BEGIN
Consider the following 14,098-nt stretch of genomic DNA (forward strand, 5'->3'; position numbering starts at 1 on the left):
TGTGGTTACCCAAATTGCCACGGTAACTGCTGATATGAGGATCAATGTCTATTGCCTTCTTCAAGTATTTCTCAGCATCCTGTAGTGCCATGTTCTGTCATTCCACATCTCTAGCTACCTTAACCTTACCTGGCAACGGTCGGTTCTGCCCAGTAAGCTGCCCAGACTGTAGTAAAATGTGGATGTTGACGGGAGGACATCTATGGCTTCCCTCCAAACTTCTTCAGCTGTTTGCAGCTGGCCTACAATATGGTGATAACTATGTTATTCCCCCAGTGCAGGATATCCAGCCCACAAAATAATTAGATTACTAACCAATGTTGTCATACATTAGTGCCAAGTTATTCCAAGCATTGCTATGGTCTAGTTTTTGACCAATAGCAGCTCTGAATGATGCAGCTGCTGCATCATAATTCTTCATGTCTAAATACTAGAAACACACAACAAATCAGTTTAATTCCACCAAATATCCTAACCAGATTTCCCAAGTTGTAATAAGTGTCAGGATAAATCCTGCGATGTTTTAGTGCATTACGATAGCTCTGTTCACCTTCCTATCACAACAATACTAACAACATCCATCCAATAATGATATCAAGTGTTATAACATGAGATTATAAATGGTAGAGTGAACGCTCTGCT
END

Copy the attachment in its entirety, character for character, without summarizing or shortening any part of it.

Consider the following 14,098-nt stretch of genomic DNA (forward strand, 5'->3'; position numbering starts at 1 on the left):
TGTGGTTACCCAAATTGCCACGGTAACTGCTGATATGAGGATCAATGTCTATTGCCTTCTTCAAGTATTTCTCAGCATCCTGTAGTGCCATGTTCTGTCATTCCACATCTCTAGCTACCTTAACCTTACCTGGCAACGGTCGGTTCTGCCCAGTAAGCTGCCCAGACTGTAGTAAAATGTGGATGTTGACGGGAGGACATCTATGGCTTCCCTCCAAACTTCTTCAGCTGTTTGCAGCTGGCCTACAATATGGTGATAACTATGTTATTCCCCCAGTGCAGGATATCCAGCCCACAAAATAATTAGATTACTAACCAATGTTGTCATACATTAGTGCCAAGTTATTCCAAGCATTGCTATGGTCTAGTTTTTGACCAATAGCAGCTCTGAATGATGCAGCTGCTGCATCATAATTCTTCATGTCTAAATACTAGAAACACACAACAAATCAGTTTAATTCCACCAAATATCCTAACCAGATTTCCCAAGTTGTAATAAGTGTCAGGATAAATCCTGCGATGTTTTAGTGCATTACGATAGCTCTGTTCACCTTCCTATCACAACAATACTAACAACATCCATCCAATAATGATATCAAGTGTTATAACATGAGATTATAAATGGTAGAGTGAACGCTCTGCT